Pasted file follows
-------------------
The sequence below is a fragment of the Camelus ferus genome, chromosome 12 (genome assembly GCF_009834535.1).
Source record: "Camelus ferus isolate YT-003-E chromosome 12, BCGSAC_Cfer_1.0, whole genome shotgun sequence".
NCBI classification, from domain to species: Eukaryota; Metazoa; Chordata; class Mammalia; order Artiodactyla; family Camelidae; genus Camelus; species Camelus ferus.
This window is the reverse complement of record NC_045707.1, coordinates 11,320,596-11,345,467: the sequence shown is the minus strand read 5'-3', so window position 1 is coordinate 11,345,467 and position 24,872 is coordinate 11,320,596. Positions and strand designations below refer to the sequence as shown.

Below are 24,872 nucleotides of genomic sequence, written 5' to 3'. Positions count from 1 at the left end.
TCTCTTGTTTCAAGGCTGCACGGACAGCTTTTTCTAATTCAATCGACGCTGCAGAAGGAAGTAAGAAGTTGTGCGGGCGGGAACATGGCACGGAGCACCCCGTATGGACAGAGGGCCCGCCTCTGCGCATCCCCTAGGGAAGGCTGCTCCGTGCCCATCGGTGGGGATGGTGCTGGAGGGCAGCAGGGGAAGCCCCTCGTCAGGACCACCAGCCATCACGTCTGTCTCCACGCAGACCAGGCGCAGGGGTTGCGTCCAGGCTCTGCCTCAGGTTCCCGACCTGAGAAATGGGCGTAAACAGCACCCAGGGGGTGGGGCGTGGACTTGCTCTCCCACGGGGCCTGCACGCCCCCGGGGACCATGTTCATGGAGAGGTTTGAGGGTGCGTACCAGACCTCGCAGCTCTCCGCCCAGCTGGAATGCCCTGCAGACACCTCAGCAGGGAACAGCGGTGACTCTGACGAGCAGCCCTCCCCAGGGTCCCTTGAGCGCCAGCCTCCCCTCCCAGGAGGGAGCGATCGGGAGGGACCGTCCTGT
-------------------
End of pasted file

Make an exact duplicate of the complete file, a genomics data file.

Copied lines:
The sequence below is a fragment of the Camelus ferus genome, chromosome 12 (genome assembly GCF_009834535.1).
Source record: "Camelus ferus isolate YT-003-E chromosome 12, BCGSAC_Cfer_1.0, whole genome shotgun sequence".
NCBI classification, from domain to species: Eukaryota; Metazoa; Chordata; class Mammalia; order Artiodactyla; family Camelidae; genus Camelus; species Camelus ferus.
This window is the reverse complement of record NC_045707.1, coordinates 11,320,596-11,345,467: the sequence shown is the minus strand read 5'-3', so window position 1 is coordinate 11,345,467 and position 24,872 is coordinate 11,320,596. Positions and strand designations below refer to the sequence as shown.

Below are 24,872 nucleotides of genomic sequence, written 5' to 3'. Positions count from 1 at the left end.
TCTCTTGTTTCAAGGCTGCACGGACAGCTTTTTCTAATTCAATCGACGCTGCAGAAGGAAGTAAGAAGTTGTGCGGGCGGGAACATGGCACGGAGCACCCCGTATGGACAGAGGGCCCGCCTCTGCGCATCCCCTAGGGAAGGCTGCTCCGTGCCCATCGGTGGGGATGGTGCTGGAGGGCAGCAGGGGAAGCCCCTCGTCAGGACCACCAGCCATCACGTCTGTCTCCACGCAGACCAGGCGCAGGGGTTGCGTCCAGGCTCTGCCTCAGGTTCCCGACCTGAGAAATGGGCGTAAACAGCACCCAGGGGGTGGGGCGTGGACTTGCTCTCCCACGGGGCCTGCACGCCCCCGGGGACCATGTTCATGGAGAGGTTTGAGGGTGCGTACCAGACCTCGCAGCTCTCCGCCCAGCTGGAATGCCCTGCAGACACCTCAGCAGGGAACAGCGGTGACTCTGACGAGCAGCCCTCCCCAGGGTCCCTTGAGCGCCAGCCTCCCCTCCCAGGAGGGAGCGATCGGGAGGGACCGTCCTGT